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Researchers Raise Alarm Over Use of AI in Immigration, Refugee Decision-Making


Canada has been using automated decision-making tools for at least four years on immigration and visa applications.

A University of Toronto study found the trend of government replacing human decision-making with machines is creating a laboratory for high-risk experiments that threaten migrants human rights.

Credit: Jenny Kim/Ryookyung Kim Design

Researchers in Canada are expressing concern over government initiatives to replace human decision-making with artificial intelligence, with one University of Toronto (U of T) team saying it is giving rise to "a laboratory for high-risk experiments" that threaten immigrants' human rights.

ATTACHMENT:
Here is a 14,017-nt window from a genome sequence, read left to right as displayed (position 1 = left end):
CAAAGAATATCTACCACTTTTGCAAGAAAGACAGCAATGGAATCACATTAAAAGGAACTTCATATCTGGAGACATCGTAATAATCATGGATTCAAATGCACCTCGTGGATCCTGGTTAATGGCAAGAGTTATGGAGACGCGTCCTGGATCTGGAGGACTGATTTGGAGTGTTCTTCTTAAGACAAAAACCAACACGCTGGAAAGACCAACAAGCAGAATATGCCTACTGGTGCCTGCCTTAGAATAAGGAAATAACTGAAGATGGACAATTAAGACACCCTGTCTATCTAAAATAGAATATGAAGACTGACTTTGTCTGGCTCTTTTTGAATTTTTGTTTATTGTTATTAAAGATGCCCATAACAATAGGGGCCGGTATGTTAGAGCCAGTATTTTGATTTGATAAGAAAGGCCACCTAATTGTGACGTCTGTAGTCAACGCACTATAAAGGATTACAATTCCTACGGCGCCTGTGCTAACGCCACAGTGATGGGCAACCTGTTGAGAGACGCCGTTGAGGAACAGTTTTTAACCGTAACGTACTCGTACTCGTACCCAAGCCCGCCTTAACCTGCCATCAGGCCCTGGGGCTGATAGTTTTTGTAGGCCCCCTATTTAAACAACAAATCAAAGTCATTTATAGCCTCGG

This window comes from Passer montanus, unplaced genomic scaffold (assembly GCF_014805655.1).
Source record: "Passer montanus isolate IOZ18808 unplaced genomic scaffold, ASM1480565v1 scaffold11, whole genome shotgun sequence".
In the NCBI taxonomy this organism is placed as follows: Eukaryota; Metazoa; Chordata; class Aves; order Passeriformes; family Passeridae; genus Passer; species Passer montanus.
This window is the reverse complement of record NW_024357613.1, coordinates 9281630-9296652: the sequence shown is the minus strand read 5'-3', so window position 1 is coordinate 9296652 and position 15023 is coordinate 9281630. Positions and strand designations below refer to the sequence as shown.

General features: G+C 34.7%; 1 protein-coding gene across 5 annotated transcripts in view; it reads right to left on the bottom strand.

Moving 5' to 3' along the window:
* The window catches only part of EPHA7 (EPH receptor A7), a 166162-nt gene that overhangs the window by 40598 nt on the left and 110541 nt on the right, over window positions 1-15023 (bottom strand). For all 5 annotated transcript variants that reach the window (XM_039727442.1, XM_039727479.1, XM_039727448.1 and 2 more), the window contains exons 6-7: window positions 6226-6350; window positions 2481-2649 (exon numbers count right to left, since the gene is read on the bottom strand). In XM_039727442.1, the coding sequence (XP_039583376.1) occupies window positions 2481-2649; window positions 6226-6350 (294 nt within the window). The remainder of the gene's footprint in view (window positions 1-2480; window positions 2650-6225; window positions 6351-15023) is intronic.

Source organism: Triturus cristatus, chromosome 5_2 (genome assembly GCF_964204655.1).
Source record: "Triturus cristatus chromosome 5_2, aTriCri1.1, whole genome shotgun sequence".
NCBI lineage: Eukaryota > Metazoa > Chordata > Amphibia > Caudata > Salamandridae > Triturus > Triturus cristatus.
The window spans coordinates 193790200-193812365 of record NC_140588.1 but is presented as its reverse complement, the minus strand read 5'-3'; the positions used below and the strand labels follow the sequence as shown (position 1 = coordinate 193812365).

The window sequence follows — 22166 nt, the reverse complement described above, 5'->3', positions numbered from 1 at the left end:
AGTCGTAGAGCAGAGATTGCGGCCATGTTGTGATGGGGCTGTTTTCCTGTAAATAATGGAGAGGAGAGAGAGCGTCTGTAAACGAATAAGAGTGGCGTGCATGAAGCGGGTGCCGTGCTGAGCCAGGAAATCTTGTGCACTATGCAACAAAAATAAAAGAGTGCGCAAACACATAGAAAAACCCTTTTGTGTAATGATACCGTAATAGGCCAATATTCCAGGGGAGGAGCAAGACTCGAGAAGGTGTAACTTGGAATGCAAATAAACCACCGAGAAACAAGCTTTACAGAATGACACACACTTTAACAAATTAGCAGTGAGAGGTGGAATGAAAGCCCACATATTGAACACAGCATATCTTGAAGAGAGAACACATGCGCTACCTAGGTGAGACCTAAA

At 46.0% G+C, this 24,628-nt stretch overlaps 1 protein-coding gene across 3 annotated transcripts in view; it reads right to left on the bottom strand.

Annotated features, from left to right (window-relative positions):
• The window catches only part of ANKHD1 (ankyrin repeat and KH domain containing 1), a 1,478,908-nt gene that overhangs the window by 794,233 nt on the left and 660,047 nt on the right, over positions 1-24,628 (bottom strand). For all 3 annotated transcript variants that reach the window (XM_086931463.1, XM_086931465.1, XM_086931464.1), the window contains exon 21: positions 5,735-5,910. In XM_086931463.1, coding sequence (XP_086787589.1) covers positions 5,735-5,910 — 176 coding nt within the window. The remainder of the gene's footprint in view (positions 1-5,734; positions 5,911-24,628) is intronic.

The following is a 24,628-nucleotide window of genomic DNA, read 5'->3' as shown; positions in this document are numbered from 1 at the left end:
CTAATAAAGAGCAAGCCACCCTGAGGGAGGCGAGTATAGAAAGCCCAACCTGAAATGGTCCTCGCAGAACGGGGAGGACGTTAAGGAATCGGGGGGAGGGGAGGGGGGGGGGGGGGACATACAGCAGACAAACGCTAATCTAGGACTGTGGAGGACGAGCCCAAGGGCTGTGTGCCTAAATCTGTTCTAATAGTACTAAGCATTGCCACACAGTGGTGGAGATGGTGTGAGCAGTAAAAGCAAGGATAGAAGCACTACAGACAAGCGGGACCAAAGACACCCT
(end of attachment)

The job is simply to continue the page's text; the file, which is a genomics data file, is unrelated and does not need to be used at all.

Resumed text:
The team delved into public records, including public statements, policies, and media reports of the Canadian government's adoption of the technologies in the immigration system.

U of T's Petra Molnar says Canada has been using automated decision-making tools for at least four years to triage immigration and visa applications into simple cases and complex ones that require further auditing by officers due to warning signs the algorithms were trained to spot.

Molnar says, "Biases of the individuals designing an automated system or selecting the data that trains it can result in discriminatory outcomes that are difficult to challenge because they are opaque."

From The Star (Toronto)
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